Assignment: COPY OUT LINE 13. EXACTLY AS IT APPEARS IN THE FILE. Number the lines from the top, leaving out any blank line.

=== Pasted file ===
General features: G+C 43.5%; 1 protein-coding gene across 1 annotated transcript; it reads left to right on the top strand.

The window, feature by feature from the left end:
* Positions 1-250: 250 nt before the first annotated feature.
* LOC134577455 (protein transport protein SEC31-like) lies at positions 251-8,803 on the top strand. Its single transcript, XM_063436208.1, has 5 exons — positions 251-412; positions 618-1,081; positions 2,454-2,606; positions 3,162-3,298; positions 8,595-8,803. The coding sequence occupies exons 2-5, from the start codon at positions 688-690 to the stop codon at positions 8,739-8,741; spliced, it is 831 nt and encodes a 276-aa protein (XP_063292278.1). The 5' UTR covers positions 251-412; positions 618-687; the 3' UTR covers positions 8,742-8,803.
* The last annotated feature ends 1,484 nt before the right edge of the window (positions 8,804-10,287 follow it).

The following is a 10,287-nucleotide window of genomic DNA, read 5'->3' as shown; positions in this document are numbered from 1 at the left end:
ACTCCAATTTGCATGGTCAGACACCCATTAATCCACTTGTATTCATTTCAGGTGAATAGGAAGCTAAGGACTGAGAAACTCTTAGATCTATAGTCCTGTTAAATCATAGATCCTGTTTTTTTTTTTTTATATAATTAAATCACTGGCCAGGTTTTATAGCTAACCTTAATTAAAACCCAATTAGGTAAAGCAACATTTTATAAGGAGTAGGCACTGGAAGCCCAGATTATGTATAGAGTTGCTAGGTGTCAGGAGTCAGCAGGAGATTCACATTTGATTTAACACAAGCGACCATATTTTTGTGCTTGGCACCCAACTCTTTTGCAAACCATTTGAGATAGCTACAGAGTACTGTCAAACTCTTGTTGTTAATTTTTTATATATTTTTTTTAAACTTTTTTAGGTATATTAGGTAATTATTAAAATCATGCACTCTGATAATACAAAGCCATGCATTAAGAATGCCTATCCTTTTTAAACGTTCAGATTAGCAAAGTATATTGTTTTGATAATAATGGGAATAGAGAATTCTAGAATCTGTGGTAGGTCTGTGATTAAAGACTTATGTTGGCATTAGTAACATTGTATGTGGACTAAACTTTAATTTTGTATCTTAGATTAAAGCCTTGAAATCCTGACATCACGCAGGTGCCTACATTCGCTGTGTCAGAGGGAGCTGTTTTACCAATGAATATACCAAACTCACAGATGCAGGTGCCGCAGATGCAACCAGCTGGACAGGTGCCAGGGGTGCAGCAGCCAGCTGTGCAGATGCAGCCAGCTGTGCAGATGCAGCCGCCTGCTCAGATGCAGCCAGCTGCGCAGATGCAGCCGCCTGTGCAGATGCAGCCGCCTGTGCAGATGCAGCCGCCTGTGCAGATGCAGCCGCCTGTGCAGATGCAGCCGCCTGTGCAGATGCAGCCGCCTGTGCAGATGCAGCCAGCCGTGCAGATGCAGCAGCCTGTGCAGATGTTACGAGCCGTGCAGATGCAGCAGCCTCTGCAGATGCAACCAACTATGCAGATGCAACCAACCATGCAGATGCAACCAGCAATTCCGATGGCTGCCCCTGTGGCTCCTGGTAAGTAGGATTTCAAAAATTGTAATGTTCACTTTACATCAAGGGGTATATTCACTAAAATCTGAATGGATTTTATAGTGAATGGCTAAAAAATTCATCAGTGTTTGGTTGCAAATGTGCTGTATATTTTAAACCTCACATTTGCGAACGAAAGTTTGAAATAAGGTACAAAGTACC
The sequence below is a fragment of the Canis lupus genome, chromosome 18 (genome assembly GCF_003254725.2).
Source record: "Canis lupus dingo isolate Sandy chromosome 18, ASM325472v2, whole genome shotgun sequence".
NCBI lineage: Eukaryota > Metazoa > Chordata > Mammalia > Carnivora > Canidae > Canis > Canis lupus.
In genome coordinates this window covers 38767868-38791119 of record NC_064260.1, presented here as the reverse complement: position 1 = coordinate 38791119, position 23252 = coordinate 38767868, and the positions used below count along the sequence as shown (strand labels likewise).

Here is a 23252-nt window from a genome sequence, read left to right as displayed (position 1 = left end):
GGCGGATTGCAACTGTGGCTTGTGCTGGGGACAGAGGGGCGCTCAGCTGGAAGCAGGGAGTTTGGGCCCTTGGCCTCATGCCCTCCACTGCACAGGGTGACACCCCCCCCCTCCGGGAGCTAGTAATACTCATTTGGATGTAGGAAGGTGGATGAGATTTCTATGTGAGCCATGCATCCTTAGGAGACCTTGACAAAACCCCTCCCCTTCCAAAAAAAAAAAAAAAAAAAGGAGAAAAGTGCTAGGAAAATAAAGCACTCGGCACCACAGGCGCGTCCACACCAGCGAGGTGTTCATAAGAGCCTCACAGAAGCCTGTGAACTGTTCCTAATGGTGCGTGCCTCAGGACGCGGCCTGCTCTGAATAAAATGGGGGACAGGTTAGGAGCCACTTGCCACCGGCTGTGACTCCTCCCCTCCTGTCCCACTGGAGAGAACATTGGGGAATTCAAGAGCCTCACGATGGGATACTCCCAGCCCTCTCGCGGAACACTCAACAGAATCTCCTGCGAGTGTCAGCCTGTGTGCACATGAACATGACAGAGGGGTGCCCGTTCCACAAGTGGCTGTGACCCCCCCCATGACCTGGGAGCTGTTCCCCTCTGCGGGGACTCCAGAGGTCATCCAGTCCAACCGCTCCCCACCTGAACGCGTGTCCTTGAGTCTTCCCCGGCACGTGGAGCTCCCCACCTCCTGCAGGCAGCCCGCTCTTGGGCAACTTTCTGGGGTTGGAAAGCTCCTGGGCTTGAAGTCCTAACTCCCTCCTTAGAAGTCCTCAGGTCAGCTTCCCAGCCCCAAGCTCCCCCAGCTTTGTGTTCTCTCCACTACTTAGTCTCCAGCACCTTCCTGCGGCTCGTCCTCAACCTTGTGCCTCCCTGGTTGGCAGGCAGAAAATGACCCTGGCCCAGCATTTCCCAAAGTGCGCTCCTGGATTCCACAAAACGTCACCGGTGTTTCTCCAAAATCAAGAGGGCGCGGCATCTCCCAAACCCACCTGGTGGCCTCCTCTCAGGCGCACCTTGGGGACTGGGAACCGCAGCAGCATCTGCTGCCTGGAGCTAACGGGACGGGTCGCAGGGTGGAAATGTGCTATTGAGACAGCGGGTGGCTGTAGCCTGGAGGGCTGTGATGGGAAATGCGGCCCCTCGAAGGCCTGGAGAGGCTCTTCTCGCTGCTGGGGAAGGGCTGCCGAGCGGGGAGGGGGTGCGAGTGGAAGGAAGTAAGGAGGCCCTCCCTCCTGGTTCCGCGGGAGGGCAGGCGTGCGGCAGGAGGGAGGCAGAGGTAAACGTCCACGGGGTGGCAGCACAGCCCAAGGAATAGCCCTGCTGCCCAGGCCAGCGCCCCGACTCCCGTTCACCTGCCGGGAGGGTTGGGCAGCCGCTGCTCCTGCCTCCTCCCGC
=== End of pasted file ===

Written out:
GGCGGATTGCAACTGTGGCTTGTGCTGGGGACAGAGGGGCGCTCAGCTGGAAGCAGGGAGTTTGGGCCCTTGGCCTCATGCCCTCCACTGCACAGGGTGACACCCCCCCCCTCCGGGAGCTAGTAATACTCATTTGGATGTAGGAAGGTGGATGAGATTTCTATGTGAGCCATGCATCCTTAGGAGACCTTGACAAAACCCCTCCCCTTCCAAAAAAAAAAAAAAAAAAAGGAGAAAAGTGCTAGGAAAATAAAGCACTCGGCACCACAGGCGCGTCCACACCAGCGAGGTGTTCATAAGAGCCTCACAGAAGCCTGTGAACTGTTCCTAATGGTGCGTGCCTCAGGACGCGGCCTGCTCTGAATAAAATGGGGGACAGGTTAGGAGCCACTTGCCACCGGCTGTGACTCCTCCCCTCCTGTCCCACTGGAGAGAACATTGGGGAATTCAAGAGCCTCACGATGGGATACTCCCAGCCCTCTCGCGGAACACTCAACAGAATCTCCTGCGAGTGTCAGCCTGTGTGCACATGAACATGACAGAGGGGTGCCCGTTCCACAAGTGGCTGTGACCCCCCCCATGACCTGGGAGCTGTTCCCCTCTGCGGGGACTCCAGAGGTCATCCAGTCCAACCGCTCCCCACCTGAACGCGTGTCCTTGAGTCTTCCCCGGCACGTGGAGCTCCCCACCTCCTGCAGGCAGCCCGCTCTTGGGCAACTTTCTGGGGTTGGAAAGCTCCTGGGCTTGAAGTCCTAACTCCCTCCTTAGAAGTCCTCAGGTCAGCTTCCCAGCCCCAAGCTCCCCCAGCTTTGTGTTCTCTCCACTACTTAGTCTCCAGCACCTTCCTGCGGCTCGTCCTCAACCTTGTGCCTCCCTGGTTGGCAGGCAGAAAATGACCCTGGCCCAGCATTTCCCAAAGTGCGCTCCTGGATTCCACAAAACGTCACCGGTGTTTCTCCAAAATCAAGAGGGCGCGGCATCTCCCAAACCCACCTGGTGGCCTCCTCTCAGGCGCACCTTGGGGACTGGGAACCGCAGCAGCATCTGCTGCCTGGAGCTAACGGGACGGGTCGCAGGGTGGAAATGTGCTATTGAGACAGCGGGTGGCTGTAGCCTGGAGGGCTGTGATGGGAAATGCGGCCCCTCGAAGGCCTGGAGAGGCTCTTCTCGCTGCTGGGGAAGGGCTGCCGAGCGGGGAGGGGGTGCGAGTGGAAGGAAGTAAGGAGGCCCTCCCTCCTGGTTCCGCGGGAGGGCAGGCGTGCGGCAGGAGGGAGGCAGAGGTAAACGTCCACGGGGTGGCAGCACAGCCCAAGGAATAGCCCTGCTGCCCAGGCCAGCGCCCCGACTCCCGTTCACCTGCCGGGAGGGTTGGGCAGCCGCTGCTCCTGCCTCCTCCCGC